Traverse City Record-Eagle

Life

July 13, 2013

Mental Wellness: Empty nest calls for transition

According to research, marital satisfaction peaks before the birth of a couple’s first child and never recovers until after the kids are gone. That’s pretty darn sad. For those of us with young kids, it’s also kind of dark news. But for those of you about to empty your nests this fall, congrats, your future looks bright.

When parents transition from full-time parenting to making the nest look nice when the kids return, it’s a big change. Here are a few things to consider:

Plan your time well

With extra time comes additional opportunities. Many new empty-nesters are at the pinnacle of their careers. Setting new career goals or continuing education is often a way to find new fulfillment. Also, most couples need to discuss what their new identity will look like as a couple and also as individuals. Often, parent’s social lives have revolved around their kid’s lives — what now?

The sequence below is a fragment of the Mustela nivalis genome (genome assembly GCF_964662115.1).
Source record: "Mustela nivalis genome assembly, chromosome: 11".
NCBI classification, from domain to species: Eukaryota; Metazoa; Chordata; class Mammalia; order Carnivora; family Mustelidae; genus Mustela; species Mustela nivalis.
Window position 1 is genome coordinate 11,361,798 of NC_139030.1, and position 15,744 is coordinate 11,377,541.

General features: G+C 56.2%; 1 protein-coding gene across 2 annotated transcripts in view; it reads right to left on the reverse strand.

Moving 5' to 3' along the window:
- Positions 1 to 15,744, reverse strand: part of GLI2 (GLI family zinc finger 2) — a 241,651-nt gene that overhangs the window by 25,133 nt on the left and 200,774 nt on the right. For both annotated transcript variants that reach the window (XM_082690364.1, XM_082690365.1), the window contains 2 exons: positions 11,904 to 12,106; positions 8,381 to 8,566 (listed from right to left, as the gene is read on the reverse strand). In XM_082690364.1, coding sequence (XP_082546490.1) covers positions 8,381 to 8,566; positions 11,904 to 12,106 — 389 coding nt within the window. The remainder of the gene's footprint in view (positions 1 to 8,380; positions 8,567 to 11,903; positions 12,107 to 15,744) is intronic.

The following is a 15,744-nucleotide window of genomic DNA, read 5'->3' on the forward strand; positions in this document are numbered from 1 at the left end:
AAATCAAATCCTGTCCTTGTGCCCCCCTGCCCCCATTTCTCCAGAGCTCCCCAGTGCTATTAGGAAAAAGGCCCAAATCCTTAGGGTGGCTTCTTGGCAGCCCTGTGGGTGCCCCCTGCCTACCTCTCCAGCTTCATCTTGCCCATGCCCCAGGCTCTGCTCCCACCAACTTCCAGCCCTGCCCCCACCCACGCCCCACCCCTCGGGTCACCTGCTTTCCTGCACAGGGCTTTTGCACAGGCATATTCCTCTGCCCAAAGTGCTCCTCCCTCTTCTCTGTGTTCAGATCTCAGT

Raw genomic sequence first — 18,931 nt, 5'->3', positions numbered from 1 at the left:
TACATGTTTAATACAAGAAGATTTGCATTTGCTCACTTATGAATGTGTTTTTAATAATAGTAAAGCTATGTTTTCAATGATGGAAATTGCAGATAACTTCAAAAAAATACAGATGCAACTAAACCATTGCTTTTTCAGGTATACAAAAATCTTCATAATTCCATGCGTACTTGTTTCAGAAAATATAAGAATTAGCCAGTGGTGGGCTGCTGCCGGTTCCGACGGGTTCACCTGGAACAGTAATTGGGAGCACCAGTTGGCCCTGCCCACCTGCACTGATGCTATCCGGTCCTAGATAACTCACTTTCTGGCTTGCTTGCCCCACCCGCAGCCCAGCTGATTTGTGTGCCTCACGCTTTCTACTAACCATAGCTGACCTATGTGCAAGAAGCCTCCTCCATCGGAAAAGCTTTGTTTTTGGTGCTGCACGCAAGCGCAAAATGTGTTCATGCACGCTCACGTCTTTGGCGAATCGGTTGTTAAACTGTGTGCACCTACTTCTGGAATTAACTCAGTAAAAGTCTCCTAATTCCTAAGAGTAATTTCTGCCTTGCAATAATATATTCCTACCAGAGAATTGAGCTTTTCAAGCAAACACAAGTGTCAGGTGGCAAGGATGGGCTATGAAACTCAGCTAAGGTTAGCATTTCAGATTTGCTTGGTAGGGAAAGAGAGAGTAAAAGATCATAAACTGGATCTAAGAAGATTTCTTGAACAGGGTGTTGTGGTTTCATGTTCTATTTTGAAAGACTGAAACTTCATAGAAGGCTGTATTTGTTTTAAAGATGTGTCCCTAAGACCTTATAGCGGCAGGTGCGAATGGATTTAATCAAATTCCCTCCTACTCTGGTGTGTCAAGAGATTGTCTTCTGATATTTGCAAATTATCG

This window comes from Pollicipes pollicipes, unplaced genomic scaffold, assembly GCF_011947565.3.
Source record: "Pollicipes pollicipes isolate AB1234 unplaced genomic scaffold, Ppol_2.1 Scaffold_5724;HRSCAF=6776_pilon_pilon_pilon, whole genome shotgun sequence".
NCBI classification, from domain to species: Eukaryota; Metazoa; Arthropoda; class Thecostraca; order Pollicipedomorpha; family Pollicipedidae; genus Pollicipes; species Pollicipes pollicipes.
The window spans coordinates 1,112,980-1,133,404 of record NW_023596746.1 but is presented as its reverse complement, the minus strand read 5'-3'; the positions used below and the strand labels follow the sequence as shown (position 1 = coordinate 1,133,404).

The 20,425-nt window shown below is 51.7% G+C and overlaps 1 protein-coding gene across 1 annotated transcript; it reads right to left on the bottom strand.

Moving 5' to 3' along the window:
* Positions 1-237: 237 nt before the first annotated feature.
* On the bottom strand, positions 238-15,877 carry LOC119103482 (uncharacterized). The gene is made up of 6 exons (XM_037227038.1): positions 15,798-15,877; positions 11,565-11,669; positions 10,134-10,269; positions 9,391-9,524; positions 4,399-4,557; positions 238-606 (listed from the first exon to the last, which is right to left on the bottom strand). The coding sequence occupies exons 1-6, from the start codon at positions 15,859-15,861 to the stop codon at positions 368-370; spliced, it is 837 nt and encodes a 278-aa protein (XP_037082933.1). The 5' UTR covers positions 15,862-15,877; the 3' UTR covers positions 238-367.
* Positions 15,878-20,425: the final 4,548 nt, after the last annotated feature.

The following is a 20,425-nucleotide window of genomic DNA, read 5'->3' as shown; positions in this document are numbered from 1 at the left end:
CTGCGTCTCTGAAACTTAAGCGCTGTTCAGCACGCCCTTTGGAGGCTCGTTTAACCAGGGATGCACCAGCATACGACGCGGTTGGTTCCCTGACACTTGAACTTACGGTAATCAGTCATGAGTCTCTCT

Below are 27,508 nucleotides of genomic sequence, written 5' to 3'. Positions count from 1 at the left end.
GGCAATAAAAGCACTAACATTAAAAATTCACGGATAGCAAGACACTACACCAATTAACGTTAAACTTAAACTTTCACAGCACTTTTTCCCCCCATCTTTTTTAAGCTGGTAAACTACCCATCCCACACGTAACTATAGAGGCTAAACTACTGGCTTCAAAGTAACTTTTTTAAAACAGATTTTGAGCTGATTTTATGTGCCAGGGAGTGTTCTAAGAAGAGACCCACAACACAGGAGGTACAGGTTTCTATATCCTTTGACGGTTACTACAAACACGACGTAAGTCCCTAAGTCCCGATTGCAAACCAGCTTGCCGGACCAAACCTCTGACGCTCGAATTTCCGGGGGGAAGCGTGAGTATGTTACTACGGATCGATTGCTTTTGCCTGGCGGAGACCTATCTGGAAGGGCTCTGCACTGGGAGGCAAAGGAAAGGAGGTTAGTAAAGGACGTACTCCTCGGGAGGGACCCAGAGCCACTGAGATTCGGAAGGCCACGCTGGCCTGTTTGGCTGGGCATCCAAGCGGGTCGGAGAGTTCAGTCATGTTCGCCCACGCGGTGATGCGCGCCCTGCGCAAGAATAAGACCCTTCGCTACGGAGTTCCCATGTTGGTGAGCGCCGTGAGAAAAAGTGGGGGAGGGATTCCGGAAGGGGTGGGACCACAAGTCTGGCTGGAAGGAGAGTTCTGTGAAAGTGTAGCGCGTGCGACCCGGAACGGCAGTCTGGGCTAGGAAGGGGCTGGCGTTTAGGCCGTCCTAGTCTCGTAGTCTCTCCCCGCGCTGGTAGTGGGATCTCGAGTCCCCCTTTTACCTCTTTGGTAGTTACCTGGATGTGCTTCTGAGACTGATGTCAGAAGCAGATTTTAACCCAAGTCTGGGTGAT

Transition from parent to guide

Hopefully new empty-nesters have started the transition from parent to guide well before the last child leaves the home. Successful parents work to give their kids increasing independence through high school so that when college rolls around, it feels natural. Emotionally, parents should seek to allow appropriate independence, while also being a guide.

Hold off for a bit

Sometimes the pain or excitement of a child moving can leave a couple wanting to quickly erase that pain. Major decisions like selling the house should be well thought out so that the decision is not based on hiding from hurting emotions.

Grow together

Probably the best thing I have ever heard from an empty-nested couple is, “You have to find new ways to grow together.” Every year that a couple is together, they are not the same as on their wedding day. We each change and grow (hopefully in positive ways), so the person in front of you today is not the person that was across from you years ago.

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